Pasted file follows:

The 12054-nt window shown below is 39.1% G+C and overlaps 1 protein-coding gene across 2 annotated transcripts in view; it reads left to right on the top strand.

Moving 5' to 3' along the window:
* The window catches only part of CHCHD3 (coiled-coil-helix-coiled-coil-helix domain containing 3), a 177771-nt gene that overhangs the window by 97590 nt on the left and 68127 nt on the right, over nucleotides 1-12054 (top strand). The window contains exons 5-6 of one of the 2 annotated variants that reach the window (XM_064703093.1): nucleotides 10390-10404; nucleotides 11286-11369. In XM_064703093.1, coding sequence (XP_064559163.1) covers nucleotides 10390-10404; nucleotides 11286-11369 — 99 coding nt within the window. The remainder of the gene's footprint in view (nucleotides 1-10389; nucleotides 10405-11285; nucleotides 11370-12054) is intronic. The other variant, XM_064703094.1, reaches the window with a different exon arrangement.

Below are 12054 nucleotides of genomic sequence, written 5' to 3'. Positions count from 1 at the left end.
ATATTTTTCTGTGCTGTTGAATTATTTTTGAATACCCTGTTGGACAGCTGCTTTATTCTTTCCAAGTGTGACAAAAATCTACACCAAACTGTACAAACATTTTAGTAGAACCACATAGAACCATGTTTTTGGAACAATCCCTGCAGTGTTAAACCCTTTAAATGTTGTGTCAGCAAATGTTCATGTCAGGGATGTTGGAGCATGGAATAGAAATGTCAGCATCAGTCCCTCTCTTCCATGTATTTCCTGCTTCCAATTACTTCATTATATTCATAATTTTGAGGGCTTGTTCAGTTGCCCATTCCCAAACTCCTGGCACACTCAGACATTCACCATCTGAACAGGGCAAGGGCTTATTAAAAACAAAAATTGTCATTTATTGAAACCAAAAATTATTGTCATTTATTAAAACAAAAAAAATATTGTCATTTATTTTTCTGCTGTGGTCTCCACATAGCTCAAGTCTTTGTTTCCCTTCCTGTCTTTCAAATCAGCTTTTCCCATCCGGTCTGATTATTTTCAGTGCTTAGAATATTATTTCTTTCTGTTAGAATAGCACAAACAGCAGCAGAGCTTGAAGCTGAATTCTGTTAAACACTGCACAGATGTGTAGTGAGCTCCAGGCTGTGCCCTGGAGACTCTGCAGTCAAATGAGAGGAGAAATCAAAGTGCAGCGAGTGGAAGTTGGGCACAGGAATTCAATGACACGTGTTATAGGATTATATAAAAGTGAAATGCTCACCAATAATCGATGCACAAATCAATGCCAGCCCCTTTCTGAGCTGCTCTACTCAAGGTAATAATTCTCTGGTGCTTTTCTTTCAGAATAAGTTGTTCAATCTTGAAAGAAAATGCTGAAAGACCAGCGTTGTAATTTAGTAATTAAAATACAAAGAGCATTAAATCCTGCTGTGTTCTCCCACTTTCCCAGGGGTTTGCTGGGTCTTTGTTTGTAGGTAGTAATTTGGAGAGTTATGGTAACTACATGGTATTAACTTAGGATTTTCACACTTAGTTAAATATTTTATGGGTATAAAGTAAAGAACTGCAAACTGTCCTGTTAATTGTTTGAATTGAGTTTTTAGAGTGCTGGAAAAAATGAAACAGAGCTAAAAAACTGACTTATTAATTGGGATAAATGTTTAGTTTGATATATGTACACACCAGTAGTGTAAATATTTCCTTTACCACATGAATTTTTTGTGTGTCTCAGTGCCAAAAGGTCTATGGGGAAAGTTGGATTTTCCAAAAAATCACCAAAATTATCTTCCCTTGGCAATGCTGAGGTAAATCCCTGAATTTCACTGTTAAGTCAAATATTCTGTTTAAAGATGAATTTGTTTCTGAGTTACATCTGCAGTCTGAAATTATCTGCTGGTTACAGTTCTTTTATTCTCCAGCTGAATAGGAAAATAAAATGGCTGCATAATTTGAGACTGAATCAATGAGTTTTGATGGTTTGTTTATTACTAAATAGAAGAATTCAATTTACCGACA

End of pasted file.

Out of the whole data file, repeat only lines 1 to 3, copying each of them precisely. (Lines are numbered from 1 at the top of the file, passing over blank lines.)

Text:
The 12054-nt window shown below is 39.1% G+C and overlaps 1 protein-coding gene across 2 annotated transcripts in view; it reads left to right on the top strand.

Moving 5' to 3' along the window:
* The window catches only part of CHCHD3 (coiled-coil-helix-coiled-coil-helix domain containing 3), a 177771-nt gene that overhangs the window by 97590 nt on the left and 68127 nt on the right, over nucleotides 1-12054 (top strand). The window contains exons 5-6 of one of the 2 annotated variants that reach the window (XM_064703093.1): nucleotides 10390-10404; nucleotides 11286-11369. In XM_064703093.1, coding sequence (XP_064559163.1) covers nucleotides 10390-10404; nucleotides 11286-11369 — 99 coding nt within the window. The remainder of the gene's footprint in view (nucleotides 1-10389; nucleotides 10405-11285; nucleotides 11370-12054) is intronic. The other variant, XM_064703094.1, reaches the window with a different exon arrangement.